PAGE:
Civil War 150
New Hampshire

New Hampshire Historical Society, Concord NH

Voices from the Front: New Hampshire & the American Civil War (Feb 18 - Dec 20, 2012)

The American Civil War is popularly remembered today as a great struggle between two sections of a growing nation to end slavery.  While the war was fought in the South, every part of peoples’ lives in northern states was touched by the conflict. 38,000 men from New Hampshire served in volunteer regiments and the U. S. Army.

The exhibit draws from the New Hampshire Historical  Society’s extensive collection of letters, diaries, photographs and objects to explore the complex and changing relationships between the soldiers who fought the war and the people endured on the home front during the war. The exhibition will explore the causes of the War and the service of soldiers through battles, camp life, sickness, and prison life. Government and politics, industry, home life, mourning, and memory will be used to explore the changing lives of people in New Hampshire during the period. Through war, New Hampshire citizens forged new social, economic and political institutions and a new world view necessary to rebuilding the nation.
 

New Hampshire Historical Society Resources:

New Hampshire Collections: A Guide to Our Cultural Heritage edited by Linda Betts Burdick (1992 collaboration between New Hapmshire Historical Society and New Hampshire State Library Division of Cultural Affairs). This document lists 59 sites in New Hampshire with Civil War related items in their permanent collections.

About the New Hampshire Historical Society

Since 1823, the New Hampshire Historical Society has preserved the state's past and told its rich stories to each generation. The mission of the New Hampshire Historical Society's is to educate a diverse public about the significance of New Hampshire 's past and its relationship to our lives today. In support of this mission, the Society collects, preserves, and interprets materials pertaining to New Hampshire history.

The Society is the state's premier organization collecting, preserving, and sharing
Granite State history. Its museum and library offer the most extensive collection of resources and materials related to New Hampshire history that can be found anywhere. For close to two centuries, the Society has gathered objects, books, manuscripts, and images that tell New Hampshire 's story. The collections include 30,000 museum objects, 50,000 printed volumes, 1.5 million pages of manuscripts, 800,000 pages of newspapers, 200,000 photographic images, 10,000 broadsides and ephemera items. Ranging in date from pre-contact to the present day, the Society's holdings reflect broadly the state's economic, political, social, and cultural history.

The Society owns three properties all centrally located in Concord, New Hampshire's capital city: (1) the 1911 Tuck Library designed by Guy Lowell; (2) a mid-19th-century commercial structure renovated and opened in May 1995 as the Society's Museum of NH History; and (3) the Eagle Stable, a brick building adjacent to the museum, purchased in October 1993 and currently used as office rental space.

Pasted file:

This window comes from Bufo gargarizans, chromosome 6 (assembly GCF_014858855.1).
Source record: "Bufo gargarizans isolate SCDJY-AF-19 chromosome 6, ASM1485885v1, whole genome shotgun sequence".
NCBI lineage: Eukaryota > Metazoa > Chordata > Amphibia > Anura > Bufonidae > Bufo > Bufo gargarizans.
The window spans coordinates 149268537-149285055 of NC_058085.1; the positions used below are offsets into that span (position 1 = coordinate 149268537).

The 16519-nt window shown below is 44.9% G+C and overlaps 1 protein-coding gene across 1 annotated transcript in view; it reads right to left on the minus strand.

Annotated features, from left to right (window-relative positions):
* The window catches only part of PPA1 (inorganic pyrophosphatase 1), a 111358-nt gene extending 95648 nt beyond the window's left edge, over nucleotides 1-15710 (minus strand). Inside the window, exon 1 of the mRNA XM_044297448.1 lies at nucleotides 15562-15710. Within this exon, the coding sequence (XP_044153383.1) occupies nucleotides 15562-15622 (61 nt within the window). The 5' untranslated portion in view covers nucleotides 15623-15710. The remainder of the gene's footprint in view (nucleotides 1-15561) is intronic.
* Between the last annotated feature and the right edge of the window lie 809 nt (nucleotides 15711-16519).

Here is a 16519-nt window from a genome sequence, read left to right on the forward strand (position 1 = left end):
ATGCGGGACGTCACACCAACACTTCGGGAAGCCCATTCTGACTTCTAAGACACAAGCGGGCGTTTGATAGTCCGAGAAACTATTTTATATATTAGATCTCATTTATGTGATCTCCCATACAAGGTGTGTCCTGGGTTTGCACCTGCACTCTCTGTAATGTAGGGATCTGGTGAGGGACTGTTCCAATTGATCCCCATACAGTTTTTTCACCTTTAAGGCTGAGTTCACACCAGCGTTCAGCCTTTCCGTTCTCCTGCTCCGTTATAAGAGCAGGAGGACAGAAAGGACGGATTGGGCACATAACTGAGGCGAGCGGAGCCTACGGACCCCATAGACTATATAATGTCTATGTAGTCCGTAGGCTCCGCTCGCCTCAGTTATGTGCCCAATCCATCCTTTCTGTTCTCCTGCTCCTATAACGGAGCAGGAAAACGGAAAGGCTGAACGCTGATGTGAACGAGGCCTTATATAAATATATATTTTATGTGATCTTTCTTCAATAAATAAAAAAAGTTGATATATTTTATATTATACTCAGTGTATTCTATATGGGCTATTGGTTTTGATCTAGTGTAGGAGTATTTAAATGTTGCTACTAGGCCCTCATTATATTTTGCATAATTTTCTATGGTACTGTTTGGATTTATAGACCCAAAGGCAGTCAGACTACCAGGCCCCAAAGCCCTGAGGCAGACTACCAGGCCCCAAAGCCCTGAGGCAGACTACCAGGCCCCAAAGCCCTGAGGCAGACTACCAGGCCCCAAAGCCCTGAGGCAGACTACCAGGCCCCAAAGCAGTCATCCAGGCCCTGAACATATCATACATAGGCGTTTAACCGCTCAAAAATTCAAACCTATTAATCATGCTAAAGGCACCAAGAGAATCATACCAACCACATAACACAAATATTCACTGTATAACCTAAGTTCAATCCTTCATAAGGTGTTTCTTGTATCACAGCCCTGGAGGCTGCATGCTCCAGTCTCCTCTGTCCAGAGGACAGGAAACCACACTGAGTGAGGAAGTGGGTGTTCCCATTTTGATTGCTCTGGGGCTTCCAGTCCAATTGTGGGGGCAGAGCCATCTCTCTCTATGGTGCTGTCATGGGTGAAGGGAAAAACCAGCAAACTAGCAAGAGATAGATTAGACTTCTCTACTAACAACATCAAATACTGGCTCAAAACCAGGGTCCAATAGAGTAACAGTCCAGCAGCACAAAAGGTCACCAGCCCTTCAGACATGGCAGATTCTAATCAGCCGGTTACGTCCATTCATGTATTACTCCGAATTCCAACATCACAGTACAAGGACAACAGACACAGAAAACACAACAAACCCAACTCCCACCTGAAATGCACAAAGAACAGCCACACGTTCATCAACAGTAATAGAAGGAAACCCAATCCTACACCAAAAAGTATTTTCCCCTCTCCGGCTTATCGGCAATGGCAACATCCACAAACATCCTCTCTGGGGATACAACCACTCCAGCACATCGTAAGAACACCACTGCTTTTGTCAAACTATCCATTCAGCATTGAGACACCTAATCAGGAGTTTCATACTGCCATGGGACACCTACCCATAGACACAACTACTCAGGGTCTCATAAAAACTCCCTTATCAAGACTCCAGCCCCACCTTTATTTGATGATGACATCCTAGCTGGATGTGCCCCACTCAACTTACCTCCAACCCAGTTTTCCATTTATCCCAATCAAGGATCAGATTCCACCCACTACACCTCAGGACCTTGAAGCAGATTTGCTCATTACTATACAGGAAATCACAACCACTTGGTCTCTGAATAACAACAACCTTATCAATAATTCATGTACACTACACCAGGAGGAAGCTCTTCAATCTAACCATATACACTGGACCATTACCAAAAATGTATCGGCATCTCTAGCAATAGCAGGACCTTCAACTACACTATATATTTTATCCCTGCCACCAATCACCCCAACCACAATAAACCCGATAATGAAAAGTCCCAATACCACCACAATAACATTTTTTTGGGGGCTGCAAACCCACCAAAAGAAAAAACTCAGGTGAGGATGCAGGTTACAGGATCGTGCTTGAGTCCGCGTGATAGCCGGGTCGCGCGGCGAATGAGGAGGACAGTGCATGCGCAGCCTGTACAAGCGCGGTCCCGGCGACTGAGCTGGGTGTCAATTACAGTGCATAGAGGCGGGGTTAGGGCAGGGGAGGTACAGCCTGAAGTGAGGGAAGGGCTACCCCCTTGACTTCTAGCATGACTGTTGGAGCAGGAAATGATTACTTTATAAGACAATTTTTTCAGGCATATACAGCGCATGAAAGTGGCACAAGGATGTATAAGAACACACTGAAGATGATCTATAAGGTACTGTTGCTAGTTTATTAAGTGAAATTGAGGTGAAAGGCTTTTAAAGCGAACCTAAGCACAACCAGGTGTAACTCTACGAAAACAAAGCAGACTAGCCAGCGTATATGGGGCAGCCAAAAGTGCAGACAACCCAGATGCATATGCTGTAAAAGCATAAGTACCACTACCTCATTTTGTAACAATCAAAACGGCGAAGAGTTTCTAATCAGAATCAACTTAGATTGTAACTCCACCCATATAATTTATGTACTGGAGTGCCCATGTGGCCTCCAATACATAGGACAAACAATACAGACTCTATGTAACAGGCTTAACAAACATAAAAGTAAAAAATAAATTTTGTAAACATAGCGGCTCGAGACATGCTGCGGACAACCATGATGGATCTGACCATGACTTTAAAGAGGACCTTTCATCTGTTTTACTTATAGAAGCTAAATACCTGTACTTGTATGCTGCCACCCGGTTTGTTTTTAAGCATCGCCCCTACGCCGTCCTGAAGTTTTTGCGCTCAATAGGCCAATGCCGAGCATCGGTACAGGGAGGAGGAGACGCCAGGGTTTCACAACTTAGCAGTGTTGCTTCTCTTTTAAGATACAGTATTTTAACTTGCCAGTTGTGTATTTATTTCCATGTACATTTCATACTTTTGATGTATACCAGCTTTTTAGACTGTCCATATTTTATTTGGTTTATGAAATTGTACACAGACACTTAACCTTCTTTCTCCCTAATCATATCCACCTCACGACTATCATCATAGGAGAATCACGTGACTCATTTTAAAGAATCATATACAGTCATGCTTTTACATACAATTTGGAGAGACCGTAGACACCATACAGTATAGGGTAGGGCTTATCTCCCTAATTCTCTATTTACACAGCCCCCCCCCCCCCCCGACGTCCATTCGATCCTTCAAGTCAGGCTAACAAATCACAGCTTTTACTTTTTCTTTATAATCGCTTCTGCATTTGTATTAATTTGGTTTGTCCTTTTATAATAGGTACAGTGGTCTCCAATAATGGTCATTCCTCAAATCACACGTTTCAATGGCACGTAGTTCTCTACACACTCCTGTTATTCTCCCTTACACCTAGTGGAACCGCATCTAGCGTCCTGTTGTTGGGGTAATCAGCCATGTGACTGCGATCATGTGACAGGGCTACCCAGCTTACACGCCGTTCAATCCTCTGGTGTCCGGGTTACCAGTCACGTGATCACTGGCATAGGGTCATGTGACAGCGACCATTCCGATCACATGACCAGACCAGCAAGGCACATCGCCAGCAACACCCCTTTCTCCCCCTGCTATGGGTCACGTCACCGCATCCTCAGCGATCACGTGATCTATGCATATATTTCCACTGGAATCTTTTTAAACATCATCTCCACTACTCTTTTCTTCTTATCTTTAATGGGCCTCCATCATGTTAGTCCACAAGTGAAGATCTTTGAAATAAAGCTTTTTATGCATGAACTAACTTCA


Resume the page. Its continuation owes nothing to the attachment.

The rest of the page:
The Society's Museum of NH History features the long-term overview called

New Hampshire Through Many Eyes. Some of the museum's most popular and fascinating objects are featured in this overview exhibition of New Hampshire's past including an original Concord stagecoach,  a re-created wigwam, an 18th-century parlor, and a fire tower - inside the museum! The museum also offers changing exhibitions on a variety of topics. Several items from the museum collection, including paintings, furniture, the original eagle from the New Hampshire State House, and Revolutionary War flags can be seen at the Society's library. Temporary exhibitions are also featured in the library's gallery. In addition, the Society develops traveling exhibitions.

 

The Society’s Tuck Library preserves the finest collection of printed, manuscript, and pictorial materials relating to

New Hampshire history anywhere. The library is named for the Society's greatest benefactor, Edward Tuck (1842-1938), who, in the early 1900s, donated funds to build a new library for the Society. Tuck, a native of Exeter, and his wife, Julia (1850-1928), were generous philanthropists in New Hampshire and in France throughout their lives. Tuck also established the Amos Tuck School of Business at his alma mater, Dartmouth College, named in honor of his father, who was a U.S. Congressman from New Hampshire and a leader in establishing the Republican Party in the mid-1850s. The Society's special collections department preserves and shares thousands of unique and marvelous resources documenting the history of New Hampshire : over 3,000 manuscript collections, 200,000 images, 1,000 maps, and thousands of items of printed ephemera. The library catalogue lists more than 300 Civil War-related entries.


The Society offers a variety of educational programs, including school tours at the museum, outreach programs to classrooms across the state, workshops, lectures, demonstrations, courses, family days, and technical workshops for local historical societies and libraries. The Society published the state's first-ever New Hampshire history curriculum for grades K-12.

The New Hampshire Historical Society is the independent nonprofit that saves, preserve, and shares

New Hampshire history. The Society serves thousands of children and adults each year through its museum, library, educational programs, and award-winning publications including the Society's semi-annual journal, Historical New Hampshire, and a quarterly newsletter featuring information on the Society's events and activities.

 

 

 

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